Trading 101: What is a Trade Matching Engine and How does it Work?

2021/05/21 04:10:25

Asset trading has dramatically transformed with the improvements that globalization brought over the years. Investors no longer have to make long queues on exchange floors waiting for an expert opinion to determine the best investments with the best returns. This improvement introduced an era where anyone can trade virtually any asset from the comfort of their home.

Modern markets are powered by trade matching engines and order matching systems. Electronic trade has significantly matured, and floor trading has become a thing of the past. This has also lowered transaction costs by a great deal where you are charged only a tiny percentage for every traded share.

Just like you can tell from the name, a trade matching engine matches buy and sell orders performed in an electronic trading network. An example of an electronic trading network is NASDAQ.

How Does The Trade Matching Engine Work?

The first thing that comes to mind when talking about software is speed and efficiency. Surely, the liquidity of an exchange also affects trading speed and efficiency. However, a trade matching engine enables high-frequency trading using a complex algorithm system. This feature is mainly available in electronic markets.

No one wants to spend hours before executing a trade because a minute lost in a highly volatile market equates to returns lost. A trade matching engine enables rapid order execution, which is certainly advantageous to both retail and institutional traders.

The servers that co-host the software powering this engine are decentralized to different locations. However, exchanges can still leverage for arbitrage trades between other exchange locations within milliseconds. This means you can buy and sell in real-time despite your location.

Which Order Types Does it Support?

Different trade matching engines support different order types. Consult before settling on an engine to ensure it can fill your maker order. Some of the most prevalent orders in the market fulfilled by a trading and order matching system include:

Limit Order: A limit order is an order that can only be fulfilled if the market price reaches a specific price. A buy limit order is executed at the limit price or lower while a sell limit order is performed at the limit price or higher.

Market Order: A market order is bought or sold at the best available market price. The order can be fulfilled at multiple prices if not completed in a single match.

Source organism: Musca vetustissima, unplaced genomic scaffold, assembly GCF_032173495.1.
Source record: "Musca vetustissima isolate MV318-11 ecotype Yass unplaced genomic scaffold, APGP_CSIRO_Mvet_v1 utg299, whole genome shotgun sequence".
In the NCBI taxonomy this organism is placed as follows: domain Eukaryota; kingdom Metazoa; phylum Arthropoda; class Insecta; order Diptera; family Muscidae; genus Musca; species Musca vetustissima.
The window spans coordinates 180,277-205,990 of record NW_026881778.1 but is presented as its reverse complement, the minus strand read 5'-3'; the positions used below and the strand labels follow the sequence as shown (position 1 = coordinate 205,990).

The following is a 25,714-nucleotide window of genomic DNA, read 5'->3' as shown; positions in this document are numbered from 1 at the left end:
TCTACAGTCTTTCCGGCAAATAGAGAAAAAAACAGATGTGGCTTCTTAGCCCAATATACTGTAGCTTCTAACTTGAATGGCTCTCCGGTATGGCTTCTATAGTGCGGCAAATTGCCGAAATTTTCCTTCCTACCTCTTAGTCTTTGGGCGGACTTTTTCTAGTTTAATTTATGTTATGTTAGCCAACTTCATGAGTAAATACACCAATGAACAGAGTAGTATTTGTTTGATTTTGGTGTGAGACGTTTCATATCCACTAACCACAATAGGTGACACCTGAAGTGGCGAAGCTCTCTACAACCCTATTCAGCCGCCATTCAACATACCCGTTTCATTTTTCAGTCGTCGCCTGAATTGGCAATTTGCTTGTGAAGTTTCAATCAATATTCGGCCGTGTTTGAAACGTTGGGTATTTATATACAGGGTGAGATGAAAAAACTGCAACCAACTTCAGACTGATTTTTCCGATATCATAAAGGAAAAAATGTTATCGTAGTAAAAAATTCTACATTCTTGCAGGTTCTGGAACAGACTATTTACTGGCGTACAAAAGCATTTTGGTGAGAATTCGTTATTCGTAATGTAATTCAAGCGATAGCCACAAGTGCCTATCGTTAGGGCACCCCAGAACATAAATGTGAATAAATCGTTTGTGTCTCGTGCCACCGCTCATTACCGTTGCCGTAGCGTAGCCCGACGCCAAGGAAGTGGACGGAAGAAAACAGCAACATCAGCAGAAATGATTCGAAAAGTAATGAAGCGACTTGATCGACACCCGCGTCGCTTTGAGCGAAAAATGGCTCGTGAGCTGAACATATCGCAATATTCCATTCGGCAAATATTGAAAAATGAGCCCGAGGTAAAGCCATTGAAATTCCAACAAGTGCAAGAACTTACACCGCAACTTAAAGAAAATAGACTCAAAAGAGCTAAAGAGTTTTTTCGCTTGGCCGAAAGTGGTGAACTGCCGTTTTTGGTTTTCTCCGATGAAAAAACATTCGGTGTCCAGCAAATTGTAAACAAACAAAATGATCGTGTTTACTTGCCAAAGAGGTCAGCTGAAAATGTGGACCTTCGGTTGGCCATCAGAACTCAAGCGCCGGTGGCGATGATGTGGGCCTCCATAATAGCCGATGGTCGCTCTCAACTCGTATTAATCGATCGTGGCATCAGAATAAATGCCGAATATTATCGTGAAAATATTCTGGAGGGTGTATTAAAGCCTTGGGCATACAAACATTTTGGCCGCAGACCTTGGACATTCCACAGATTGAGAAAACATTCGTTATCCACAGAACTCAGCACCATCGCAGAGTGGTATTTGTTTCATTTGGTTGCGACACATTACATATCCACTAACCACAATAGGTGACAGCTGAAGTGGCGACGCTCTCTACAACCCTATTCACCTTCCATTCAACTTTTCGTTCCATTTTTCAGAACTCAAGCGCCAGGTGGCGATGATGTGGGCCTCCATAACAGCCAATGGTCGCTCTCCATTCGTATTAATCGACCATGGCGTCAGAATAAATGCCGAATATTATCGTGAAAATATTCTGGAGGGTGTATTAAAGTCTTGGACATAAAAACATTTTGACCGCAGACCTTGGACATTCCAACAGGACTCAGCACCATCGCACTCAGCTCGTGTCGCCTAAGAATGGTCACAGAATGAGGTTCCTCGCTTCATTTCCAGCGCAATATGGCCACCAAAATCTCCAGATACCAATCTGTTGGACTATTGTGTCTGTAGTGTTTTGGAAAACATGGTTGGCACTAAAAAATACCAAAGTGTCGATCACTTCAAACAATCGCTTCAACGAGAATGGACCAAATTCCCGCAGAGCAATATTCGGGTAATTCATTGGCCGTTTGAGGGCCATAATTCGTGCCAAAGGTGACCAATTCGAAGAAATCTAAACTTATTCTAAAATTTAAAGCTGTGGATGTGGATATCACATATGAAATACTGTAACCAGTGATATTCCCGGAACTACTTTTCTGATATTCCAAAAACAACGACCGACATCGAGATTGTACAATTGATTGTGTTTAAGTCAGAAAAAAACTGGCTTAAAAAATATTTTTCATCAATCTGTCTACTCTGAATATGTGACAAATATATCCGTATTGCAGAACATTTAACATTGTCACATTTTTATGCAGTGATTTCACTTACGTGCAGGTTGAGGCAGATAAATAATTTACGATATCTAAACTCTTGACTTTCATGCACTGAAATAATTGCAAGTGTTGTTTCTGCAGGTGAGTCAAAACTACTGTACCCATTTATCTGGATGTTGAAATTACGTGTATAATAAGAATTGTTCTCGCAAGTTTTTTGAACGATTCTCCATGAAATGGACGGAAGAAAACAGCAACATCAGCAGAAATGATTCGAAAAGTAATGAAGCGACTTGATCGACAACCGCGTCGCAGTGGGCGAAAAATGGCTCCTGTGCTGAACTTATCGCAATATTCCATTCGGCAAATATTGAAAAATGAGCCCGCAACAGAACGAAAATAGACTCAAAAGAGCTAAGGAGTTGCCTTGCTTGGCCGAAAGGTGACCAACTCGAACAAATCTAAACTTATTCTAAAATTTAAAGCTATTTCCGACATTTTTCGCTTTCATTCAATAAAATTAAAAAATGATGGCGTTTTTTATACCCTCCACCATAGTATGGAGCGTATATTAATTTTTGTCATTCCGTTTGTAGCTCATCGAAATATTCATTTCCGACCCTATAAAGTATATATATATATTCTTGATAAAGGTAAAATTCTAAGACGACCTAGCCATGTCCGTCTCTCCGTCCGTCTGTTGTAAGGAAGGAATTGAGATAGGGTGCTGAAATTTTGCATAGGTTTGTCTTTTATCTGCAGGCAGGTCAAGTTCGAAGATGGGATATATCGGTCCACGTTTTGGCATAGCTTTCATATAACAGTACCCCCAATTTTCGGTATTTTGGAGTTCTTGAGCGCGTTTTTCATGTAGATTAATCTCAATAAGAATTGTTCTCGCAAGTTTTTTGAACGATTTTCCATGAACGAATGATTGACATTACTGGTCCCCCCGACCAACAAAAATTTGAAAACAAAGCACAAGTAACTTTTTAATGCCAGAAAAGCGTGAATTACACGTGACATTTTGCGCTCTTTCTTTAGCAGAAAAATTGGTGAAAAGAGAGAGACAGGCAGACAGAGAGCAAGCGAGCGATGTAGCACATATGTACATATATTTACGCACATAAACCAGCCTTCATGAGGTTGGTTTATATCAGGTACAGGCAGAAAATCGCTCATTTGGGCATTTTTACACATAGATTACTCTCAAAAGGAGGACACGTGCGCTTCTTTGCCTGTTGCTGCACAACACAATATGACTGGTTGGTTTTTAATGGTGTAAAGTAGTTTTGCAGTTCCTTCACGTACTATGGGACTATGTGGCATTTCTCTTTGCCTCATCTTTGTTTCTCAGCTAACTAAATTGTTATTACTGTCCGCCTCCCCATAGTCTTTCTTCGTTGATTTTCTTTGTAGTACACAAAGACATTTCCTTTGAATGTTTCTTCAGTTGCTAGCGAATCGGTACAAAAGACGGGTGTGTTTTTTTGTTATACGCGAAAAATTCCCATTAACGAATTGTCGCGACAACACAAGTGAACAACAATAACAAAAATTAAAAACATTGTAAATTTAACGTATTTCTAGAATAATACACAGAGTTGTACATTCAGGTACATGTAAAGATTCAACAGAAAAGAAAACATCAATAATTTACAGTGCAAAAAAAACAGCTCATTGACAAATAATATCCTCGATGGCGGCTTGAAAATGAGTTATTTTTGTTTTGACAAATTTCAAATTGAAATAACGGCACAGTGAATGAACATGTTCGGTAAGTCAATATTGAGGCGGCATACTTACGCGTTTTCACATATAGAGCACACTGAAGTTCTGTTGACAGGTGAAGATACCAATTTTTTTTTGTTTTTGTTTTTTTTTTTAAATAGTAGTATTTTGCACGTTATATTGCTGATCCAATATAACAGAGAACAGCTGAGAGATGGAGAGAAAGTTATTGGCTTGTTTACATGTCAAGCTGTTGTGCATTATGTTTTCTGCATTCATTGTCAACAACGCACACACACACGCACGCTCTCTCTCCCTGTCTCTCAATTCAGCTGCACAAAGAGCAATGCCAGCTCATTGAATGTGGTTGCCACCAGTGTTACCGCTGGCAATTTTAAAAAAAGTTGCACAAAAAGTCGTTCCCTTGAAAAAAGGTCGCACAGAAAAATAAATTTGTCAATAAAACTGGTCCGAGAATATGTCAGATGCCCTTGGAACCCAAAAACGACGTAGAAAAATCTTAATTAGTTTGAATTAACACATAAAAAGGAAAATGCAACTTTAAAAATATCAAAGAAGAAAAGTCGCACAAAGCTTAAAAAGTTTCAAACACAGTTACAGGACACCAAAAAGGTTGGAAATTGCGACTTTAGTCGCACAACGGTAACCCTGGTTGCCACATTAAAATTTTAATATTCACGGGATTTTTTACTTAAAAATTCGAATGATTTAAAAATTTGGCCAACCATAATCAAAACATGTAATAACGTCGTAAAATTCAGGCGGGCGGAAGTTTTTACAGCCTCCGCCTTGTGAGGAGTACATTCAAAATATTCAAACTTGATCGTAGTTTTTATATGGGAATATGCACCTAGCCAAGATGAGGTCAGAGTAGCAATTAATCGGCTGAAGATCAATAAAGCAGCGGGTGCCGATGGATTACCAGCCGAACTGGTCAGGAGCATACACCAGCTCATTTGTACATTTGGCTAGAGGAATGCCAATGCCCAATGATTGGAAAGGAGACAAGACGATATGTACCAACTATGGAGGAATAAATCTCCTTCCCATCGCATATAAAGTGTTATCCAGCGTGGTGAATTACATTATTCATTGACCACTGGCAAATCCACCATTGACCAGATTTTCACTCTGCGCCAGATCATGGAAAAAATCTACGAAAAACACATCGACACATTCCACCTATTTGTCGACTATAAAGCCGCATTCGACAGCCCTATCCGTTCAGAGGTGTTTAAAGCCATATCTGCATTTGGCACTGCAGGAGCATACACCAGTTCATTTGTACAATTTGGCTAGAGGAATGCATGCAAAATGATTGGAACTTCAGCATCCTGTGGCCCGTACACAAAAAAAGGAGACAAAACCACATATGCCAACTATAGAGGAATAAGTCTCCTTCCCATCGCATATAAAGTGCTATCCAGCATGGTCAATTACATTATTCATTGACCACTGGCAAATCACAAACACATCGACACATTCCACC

Stop Order: This order is fulfilled when the market price reaches a specified price. A sell stop order is set to below the current market price.

Based on the aforementioned types of orders, matching engines work in the following ways:

A matching engine can partially fulfill an order or not meet it at all in the case of a limit order.

Cancel orders are given the highest priority, followed by market orders. A market order is filled if there is an opposite order in the market.

Matching engines will always attempt to match a buy order before a sell order.

Buy orders are sorted from the highest bid price to the lowest bid price. Orders with the highest bid price are executed first, while those with equal bid price are performed in terms of the order that arrives first.

Sell orders are sorted from the lowest sell price to the highest sell price. Orders with the lowest sell price are executed first.

Once a matched order is filled through cancellation, fulfillment, or expiration, the party that submitted the order receives a notification. An order matching engine eliminates the risk that any of the parties involved will default on the transaction.

Components of a Matching Engine

The matching engine is connected to an electronic trading network. The system is made up of the following features:

A transaction router links the market participants who submit orders and receive orders. When an order is sent to the router, it submits it to the queue to be fulfilled as either a market, limit, or cancel.

A cancel queue contains canceled requests.

A market order queue contains market orders awaiting execution.

A limit order queue contains limit and stop orders.

The orders at the top of the queue are entered in the order book. The order displays the best market prices for buy and sell. Order processing is reflected in the order book. The bid and ask prices on the book are gotten from the previous market prices.

Conclusion

Now that you have learned a bit more about trade matching engines, you are ready to set foot into the trading sector. Check out KuCoin’s trading section and start trading some of the most popular crypto assets.

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